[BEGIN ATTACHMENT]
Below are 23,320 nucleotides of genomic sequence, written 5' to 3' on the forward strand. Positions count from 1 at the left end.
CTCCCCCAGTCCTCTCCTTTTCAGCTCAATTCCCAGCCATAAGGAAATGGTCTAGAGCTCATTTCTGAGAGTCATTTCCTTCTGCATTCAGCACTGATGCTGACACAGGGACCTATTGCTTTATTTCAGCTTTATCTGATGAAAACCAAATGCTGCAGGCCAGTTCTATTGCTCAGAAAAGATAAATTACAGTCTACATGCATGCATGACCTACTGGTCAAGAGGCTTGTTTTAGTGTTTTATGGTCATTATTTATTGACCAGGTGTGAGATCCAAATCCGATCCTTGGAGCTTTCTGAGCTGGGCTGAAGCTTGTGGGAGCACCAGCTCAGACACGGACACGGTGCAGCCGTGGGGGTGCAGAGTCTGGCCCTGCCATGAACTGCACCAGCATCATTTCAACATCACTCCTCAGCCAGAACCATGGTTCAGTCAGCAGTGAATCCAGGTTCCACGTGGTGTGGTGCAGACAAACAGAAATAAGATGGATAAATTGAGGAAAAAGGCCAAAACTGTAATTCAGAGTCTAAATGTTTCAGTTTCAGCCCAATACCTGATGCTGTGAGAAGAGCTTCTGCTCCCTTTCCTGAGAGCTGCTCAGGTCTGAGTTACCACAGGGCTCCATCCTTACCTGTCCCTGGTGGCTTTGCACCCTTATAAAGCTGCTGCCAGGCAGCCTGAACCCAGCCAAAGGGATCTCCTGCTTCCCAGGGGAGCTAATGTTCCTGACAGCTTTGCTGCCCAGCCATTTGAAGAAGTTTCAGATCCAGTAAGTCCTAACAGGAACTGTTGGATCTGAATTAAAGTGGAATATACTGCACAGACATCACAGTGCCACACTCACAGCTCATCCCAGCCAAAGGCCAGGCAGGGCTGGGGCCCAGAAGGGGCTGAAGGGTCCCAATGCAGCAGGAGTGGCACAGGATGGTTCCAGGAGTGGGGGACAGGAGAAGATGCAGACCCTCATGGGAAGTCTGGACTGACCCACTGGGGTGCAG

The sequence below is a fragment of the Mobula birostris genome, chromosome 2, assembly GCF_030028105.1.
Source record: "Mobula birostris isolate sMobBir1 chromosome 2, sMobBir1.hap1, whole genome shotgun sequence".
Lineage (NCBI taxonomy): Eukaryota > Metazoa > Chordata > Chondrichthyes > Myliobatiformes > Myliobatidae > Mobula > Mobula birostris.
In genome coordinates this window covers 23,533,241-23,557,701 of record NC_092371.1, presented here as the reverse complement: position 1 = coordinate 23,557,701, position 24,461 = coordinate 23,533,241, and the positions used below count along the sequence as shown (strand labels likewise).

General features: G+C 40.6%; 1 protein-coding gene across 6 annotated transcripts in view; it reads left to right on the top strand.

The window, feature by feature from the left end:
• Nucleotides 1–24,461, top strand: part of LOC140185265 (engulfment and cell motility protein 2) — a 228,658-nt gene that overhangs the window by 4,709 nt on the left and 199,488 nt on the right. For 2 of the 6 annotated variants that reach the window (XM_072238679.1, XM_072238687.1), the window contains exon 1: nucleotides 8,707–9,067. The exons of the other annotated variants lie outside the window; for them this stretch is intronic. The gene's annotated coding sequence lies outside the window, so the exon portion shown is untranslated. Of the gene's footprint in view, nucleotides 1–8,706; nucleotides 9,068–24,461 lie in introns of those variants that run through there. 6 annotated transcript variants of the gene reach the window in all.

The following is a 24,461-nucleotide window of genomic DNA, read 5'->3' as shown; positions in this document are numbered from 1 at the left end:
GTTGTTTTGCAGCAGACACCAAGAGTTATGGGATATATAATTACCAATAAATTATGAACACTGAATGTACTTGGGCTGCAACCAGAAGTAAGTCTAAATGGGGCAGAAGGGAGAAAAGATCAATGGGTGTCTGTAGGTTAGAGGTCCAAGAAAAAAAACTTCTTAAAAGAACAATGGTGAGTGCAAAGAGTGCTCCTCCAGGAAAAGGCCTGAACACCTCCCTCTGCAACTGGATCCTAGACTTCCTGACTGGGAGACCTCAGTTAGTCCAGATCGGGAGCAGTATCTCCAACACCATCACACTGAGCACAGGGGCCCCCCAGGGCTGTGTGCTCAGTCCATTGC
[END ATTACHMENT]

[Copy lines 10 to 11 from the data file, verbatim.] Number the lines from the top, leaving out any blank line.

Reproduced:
The following is a 24,461-nucleotide window of genomic DNA, read 5'->3' as shown; positions in this document are numbered from 1 at the left end:
GTTGTTTTGCAGCAGACACCAAGAGTTATGGGATATATAATTACCAATAAATTATGAACACTGAATGTACTTGGGCTGCAACCAGAAGTAAGTCTAAATGGGGCAGAAGGGAGAAAAGATCAATGGGTGTCTGTAGGTTAGAGGTCCAAGAAAAAAAACTTCTTAAAAGAACAATGGTGAGTGCAAAGAGTGCTCCTCCAGGAAAAGGCCTGAACACCTCCCTCTGCAACTGGATCCTAGACTTCCTGACTGGGAGACCTCAGTTAGTCCAGATCGGGAGCAGTATCTCCAACACCATCACACTGAGCACAGGGGCCCCCCAGGGCTGTGTGCTCAGTCCATTGC